So is the problem that all the kids today are rat-racers? I dunno; that sounds like a cheap way to avoid talking about the book as such. That and books go in and out of fashion much as anything else does, and sometimes they wane permanently. Few people today, aside from nostalgia merchants, remember the Bobbsey Twins; heck, even junior-detective Danny Dunn (from the 1970s) is passé. I suspect a lot of that is because there's that much more recent and relevant material being pushed out to younger readers — the article mentions Harry Potter — and so the older stuff, good-bad-and-dismal alike, is all shoved under the rug and invisible save for a small lump.
One other thing comes to mind — namely, that the whole concept of the alienated antihero may well have been a limited-run engagement to begin with, and probably burned out of its own accord. Maybe the fact that young people no longer connect as readily as they used to with Holden isn't a bad thing; maybe it's a sign that, as Lester Bangs once put it:
... the twin concepts of nihilism and the antihero have had it. What began with The Wild One and James "nobody understands me" Dean, ran with increasing vehement negativism up through the Stones and Velvets and Iggy ... [I]t may be time, in spite of all indications to the contrary from the exterior society, to begin thinking in terms of heroes again, of love instead of hate, of energy instead of violence, of strength instead of cruelty, of action instead of reaction.
Just as I typed that word heroes, into my mind sprung the one thing that has been living inside that word as of late: our leopard-headed friend Guin, the guy who stuck his neck out for everyone and was the first to be part of any plan he could think up. Maybe there's still also room in the definition for Holden Caufield; there's no small heroism in his dogged determination to not let the world outside of his classrooms and apartment walls turn him into the very thing he despises so much. In an age that valued toeing the line more than ours does, this was more heroic, I suppose. Today, the rules are laxer; people can have massively successful careers without even so much as donning a tie — and so Holden's squirming on the hook seems doubly dated in that light. But maybe that's only clear to people who understand they have a choice in the first place, and that it's not between (as Allan Bloom put it) quick fixes and dull calculation.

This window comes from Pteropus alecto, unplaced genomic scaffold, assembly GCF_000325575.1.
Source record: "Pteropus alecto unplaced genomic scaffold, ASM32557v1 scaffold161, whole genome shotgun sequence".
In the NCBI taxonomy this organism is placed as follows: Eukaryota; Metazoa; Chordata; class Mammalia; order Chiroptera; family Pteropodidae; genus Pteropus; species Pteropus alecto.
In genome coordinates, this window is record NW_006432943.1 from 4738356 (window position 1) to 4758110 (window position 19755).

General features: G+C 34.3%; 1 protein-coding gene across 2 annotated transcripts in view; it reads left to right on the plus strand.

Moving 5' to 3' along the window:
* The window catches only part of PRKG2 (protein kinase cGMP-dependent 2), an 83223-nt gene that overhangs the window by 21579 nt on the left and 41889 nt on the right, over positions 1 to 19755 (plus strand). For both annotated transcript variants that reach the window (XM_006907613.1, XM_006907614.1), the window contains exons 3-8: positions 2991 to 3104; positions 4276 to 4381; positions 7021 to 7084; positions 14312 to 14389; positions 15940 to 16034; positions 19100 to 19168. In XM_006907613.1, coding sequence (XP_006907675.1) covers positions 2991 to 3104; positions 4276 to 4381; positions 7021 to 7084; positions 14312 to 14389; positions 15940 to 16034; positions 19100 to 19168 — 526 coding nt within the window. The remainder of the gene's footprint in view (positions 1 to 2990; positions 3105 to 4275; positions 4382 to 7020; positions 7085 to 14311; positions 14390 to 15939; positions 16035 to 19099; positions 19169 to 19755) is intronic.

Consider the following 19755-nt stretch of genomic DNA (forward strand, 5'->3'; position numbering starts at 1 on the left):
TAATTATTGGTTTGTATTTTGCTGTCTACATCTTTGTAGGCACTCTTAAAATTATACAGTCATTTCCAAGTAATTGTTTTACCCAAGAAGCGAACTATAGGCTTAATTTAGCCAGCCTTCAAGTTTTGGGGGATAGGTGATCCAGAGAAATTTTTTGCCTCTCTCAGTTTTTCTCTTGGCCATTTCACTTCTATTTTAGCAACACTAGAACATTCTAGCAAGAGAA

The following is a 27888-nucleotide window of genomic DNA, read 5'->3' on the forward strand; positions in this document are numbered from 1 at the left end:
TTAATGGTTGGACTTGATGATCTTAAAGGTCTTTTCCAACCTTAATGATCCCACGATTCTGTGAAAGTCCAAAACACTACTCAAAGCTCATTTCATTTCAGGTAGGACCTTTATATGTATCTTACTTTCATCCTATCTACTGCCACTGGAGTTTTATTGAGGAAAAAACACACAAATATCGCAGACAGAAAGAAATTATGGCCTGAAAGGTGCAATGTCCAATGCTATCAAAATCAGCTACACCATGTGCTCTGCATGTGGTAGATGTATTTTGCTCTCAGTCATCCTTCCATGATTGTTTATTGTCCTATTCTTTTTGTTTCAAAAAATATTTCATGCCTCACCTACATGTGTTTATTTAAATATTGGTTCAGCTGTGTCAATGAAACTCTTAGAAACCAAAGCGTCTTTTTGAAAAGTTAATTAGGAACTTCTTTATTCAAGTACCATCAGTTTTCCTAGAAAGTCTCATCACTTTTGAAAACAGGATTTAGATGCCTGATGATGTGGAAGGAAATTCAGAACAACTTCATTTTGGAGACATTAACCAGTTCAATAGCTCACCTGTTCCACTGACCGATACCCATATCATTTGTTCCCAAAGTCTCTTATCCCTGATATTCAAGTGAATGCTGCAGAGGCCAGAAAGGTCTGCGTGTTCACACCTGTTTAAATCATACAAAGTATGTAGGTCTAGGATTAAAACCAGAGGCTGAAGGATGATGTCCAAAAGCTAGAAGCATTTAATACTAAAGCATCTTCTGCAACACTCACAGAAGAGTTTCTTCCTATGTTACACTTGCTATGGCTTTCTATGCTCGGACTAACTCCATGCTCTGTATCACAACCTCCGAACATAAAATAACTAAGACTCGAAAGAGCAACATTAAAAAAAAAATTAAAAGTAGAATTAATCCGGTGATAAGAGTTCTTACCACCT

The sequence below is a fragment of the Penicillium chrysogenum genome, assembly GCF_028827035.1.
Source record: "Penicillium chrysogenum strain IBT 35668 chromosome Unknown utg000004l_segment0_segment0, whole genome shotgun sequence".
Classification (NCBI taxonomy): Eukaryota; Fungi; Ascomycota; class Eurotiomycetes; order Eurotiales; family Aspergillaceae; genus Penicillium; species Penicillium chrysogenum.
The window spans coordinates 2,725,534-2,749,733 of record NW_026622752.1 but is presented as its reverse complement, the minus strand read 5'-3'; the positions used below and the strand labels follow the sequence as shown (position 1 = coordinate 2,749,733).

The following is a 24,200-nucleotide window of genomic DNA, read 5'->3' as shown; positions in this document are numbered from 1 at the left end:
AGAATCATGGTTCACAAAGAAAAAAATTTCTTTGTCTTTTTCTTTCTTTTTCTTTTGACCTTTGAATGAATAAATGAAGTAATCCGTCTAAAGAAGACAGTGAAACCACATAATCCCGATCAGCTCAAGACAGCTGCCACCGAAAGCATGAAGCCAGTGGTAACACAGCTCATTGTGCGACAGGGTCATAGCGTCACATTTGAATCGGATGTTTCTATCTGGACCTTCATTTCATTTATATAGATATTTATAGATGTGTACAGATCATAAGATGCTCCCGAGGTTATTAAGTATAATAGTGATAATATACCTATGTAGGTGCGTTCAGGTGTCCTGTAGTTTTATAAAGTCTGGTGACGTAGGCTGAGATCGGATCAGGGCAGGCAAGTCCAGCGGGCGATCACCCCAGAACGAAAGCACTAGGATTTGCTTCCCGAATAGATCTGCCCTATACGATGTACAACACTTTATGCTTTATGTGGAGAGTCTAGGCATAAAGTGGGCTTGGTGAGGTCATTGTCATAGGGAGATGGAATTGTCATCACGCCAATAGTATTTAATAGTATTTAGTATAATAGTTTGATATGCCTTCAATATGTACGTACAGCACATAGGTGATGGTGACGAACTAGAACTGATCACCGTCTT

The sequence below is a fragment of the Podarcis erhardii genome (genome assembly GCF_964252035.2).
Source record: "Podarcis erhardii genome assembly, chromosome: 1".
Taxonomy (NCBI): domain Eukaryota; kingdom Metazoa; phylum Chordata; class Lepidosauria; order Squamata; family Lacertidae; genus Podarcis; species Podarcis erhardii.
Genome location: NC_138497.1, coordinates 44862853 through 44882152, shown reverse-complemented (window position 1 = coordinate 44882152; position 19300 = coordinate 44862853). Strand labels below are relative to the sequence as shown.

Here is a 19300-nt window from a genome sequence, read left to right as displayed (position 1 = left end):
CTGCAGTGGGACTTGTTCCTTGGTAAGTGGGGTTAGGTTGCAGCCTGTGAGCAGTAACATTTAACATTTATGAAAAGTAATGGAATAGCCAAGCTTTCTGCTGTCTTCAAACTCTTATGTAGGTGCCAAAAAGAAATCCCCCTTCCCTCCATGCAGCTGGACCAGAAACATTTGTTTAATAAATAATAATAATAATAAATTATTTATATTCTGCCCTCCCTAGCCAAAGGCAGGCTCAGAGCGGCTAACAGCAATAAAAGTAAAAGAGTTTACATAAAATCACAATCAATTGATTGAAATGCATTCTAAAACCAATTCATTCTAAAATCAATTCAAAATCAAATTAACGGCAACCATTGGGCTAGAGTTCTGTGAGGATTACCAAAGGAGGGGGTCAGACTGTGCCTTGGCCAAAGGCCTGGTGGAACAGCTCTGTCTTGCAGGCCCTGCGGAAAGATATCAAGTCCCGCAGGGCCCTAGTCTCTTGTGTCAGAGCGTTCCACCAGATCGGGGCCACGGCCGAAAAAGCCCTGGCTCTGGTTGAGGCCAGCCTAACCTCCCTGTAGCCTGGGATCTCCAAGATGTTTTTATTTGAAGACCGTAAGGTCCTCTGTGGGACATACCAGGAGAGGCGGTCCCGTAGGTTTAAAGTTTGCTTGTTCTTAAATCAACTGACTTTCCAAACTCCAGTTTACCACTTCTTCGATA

I don't know that I admired or even particularly liked Holden. I do know that without him and the book that features him I would have been a lot less empathic for people who feel stuck in their own frustrations, who walk around with the nagging itch that something is wrong, that they are missing out, that things are not as they should be. Rye was Salinger's argument that such feelings are the substance of life itself — the substance of all our lives — and that it's just as bad to be devoured by them and try to let them rule us as it is to ignore them completely. But if there are better books that say the same thing, then by all means let's have them come to the fore, too. And not simply turn away entirely from that dilemma and bury it under a forced smile that one day has no choice but to crack in half.
I was intrigued by your comment over at Jim Hines's journal that you had decided to go the self-publishing route, writing for the audience you had developed, even though you knew the limitations that that route imposes. How did you arrive at that decision?
Kind of a long story — but hey, it's the Internet, it's not like I'm going to run out of pages. So here goes.
I mentioned that the reason I took the POV I did about young writers was because I was one of the very hotheads I was talking about. So I did a lot of writing that was, frankly, very bad. Worse, I grew up with — or, rather, propagandized myself into — the feeling that whatever it was I would be doing, I would not be appreciated by most audiences because I was too good for them. Laugh when ready.
Years went by. I wrote and finished a number of things. Some of them were very bad indeed. Someday we will look at them together and snicker derisively.
After a while I wrote things not quite as bad, and soon I got to the point where I was holding a really good finished manuscript in my hand and saying "You know, I'd bet money a publisher would at least look at this." Others agreed with me, but I still had the bad habit of immediately assuming they were buttering me up.
During this whole time, several other things were happening in parallel.